Burn patients who have serious wounds often need an autograft. What is an autograft? It is the harvesting of healthy skin of the burn patient which is transplanted at the site of the burn. However, now there is regenerative alternative medicine. The FDA has finally approved a new engineered skin that will be settled over the wound and will serve as a scaffold for the patient’s skin cells to grow.
The division that handles regulations for this product which is named StrataGraft will treat adults who have burn injuries that have left some skin layers that are deep, intact. This medicine has been created by Dublin-based Mallinckrodt Pharmaceuticals. This product is meant to decline the requirements of autografts. The autograft procedure can often lead to more complications and leave patients with a new site that needs healing.
The FDA has based its support on two clinical trial results that enrolled 101 adults with thermal burns that had deep partial thickness. These burns were mostly caused by heat sources like hot surfaces, fire, or scalding water. In both trials, patients served as control and as test subjects. Each patient was identified with two separate burn wounds of similar depth and area. The wounds were selected randomly for treatment, one wound received autograft and the other was treated with StrataGraft.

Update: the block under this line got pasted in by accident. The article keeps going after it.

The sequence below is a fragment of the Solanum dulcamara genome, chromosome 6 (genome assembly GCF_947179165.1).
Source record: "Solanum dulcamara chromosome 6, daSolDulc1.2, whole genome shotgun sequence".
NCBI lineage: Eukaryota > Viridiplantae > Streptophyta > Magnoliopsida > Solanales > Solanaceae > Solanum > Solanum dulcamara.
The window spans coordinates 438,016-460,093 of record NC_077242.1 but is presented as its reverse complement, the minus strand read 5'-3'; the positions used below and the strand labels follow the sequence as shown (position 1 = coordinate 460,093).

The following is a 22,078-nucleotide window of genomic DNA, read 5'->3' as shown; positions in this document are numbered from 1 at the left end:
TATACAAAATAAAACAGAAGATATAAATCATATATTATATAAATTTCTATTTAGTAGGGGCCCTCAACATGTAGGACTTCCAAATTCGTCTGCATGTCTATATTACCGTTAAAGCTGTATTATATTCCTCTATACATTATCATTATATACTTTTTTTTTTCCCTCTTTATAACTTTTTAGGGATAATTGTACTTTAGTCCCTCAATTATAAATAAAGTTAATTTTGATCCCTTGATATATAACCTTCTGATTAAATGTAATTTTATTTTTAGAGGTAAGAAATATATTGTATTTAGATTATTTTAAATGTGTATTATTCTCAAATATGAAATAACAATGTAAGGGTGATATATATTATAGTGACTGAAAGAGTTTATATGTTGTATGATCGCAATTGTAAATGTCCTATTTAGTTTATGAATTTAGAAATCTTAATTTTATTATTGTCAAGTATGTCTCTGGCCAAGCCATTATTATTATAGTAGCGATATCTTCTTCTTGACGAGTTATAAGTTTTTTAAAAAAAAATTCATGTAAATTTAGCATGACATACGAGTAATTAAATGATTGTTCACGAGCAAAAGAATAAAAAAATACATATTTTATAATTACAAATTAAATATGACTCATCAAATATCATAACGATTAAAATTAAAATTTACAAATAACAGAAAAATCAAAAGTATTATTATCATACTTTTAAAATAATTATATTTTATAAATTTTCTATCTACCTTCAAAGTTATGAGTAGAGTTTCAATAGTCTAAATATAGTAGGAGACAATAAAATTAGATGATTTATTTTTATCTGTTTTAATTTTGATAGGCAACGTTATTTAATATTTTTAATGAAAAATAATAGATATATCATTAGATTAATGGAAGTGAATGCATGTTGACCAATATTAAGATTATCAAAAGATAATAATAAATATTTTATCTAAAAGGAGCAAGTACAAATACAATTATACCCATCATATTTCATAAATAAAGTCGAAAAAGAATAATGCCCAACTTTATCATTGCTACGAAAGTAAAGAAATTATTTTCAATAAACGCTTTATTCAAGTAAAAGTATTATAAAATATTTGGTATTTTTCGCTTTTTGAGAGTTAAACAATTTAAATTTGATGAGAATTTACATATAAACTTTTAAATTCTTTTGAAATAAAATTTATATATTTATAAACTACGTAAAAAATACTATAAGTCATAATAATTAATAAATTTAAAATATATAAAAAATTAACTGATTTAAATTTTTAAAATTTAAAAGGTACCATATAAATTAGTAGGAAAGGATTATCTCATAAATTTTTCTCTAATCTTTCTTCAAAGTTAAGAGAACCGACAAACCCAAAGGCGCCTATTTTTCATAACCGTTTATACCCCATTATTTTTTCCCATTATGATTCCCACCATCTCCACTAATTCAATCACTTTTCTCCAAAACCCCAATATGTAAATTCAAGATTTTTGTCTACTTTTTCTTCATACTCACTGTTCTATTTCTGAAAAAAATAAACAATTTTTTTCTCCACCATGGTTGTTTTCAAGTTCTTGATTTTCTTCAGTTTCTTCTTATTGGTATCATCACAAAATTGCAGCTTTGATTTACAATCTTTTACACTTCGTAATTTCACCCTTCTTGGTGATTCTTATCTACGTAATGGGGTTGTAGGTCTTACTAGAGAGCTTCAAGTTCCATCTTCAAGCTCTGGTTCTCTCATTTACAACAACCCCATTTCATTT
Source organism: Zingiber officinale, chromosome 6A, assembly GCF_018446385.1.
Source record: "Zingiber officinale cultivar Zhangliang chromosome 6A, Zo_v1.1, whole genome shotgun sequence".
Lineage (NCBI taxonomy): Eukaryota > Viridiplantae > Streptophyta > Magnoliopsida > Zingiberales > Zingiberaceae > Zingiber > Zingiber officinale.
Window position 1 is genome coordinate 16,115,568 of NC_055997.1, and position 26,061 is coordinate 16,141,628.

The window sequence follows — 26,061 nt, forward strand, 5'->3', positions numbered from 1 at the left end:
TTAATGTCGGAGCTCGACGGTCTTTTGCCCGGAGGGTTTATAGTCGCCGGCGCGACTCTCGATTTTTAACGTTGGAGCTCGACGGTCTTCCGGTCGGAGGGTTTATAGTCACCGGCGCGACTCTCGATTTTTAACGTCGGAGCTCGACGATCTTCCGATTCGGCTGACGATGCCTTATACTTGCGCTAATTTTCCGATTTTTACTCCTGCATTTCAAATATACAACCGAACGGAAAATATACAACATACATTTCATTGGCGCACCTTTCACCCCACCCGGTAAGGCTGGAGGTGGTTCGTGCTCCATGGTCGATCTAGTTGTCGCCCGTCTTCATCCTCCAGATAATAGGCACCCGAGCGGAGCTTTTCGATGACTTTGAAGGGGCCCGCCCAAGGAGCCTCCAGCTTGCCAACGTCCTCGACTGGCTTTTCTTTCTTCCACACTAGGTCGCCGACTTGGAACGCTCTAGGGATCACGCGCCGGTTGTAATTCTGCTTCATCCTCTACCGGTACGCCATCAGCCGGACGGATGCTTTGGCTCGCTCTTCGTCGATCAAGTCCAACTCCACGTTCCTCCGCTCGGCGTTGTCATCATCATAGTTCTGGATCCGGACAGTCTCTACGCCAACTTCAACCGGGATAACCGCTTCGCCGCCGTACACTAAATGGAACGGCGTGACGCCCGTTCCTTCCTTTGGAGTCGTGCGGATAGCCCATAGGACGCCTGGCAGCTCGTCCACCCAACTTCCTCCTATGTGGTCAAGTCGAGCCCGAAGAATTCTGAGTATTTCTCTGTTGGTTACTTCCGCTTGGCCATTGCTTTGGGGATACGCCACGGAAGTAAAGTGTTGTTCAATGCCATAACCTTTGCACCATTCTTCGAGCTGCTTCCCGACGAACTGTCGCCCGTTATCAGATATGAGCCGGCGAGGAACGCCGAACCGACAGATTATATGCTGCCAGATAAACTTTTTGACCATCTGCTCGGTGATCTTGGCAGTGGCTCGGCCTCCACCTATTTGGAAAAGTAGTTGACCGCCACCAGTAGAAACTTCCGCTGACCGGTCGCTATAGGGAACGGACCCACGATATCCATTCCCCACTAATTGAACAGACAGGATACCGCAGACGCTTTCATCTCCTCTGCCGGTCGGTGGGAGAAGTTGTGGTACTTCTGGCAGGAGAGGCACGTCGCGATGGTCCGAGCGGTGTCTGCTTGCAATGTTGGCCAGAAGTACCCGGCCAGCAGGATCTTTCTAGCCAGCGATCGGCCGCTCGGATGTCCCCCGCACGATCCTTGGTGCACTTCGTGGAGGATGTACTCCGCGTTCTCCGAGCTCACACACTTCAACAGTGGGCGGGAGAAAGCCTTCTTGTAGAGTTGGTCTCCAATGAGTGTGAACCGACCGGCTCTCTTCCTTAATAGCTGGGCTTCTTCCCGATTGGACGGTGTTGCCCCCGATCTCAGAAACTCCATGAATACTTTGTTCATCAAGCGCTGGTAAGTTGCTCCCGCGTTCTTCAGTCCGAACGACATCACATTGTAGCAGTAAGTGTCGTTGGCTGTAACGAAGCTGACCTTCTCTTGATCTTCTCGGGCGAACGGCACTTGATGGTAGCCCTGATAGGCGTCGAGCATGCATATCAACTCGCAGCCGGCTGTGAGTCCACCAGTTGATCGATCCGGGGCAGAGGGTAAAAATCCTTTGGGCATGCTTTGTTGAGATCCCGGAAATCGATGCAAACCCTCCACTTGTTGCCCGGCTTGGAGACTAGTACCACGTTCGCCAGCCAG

The trial’s goal was to compare the percentage of treatment sites of StrataGraft that completed wound closure and eliminated the requirement of more treatment using an autograft. One out of two studies was published recently in Burns, a Journal. The study should that StrataGraft treatment eliminated the requirement of harvesting tissue for autograft in 68 patients out of 71. Three months of data showcased that 92 percent of wounds treated by StrataGraft had closed.
StrataGraft is created using human cells of two kinds which are dermal fibroblasts and keratinocytes. These skin cells grow together and create a scaffold or bi-layered construct. The medicine that is 100 sq. centimeters is only for topical use. The StrataGraft’s size should be applied equally to the wound’s surface area as per the prescription. The cells can be trimmed to fit the size of the wound.
StrataGraft is created by using cells that are donated from humans and some materials derived from animals. The FDA has cautioned that this product may involve a risk of infectious disease transmission. However, the clinical trials did not have any such issue. The patient’s immune systems did not decline StrataGraft as a foreign agent and no infections were reported either. The most seen side effect of this treatment was itching which happened to 11 patients. There were other side effects which were scarring, blisters, and slow healing at the wound site.
StrataGraft is one of the very first products to be approved by the FDA in the Regenerative Medicine Advanced Therapy category. The absolute first RMAT approved product was Breyanzi, which is a cancer cell therapy by Bristol Myers Squibb.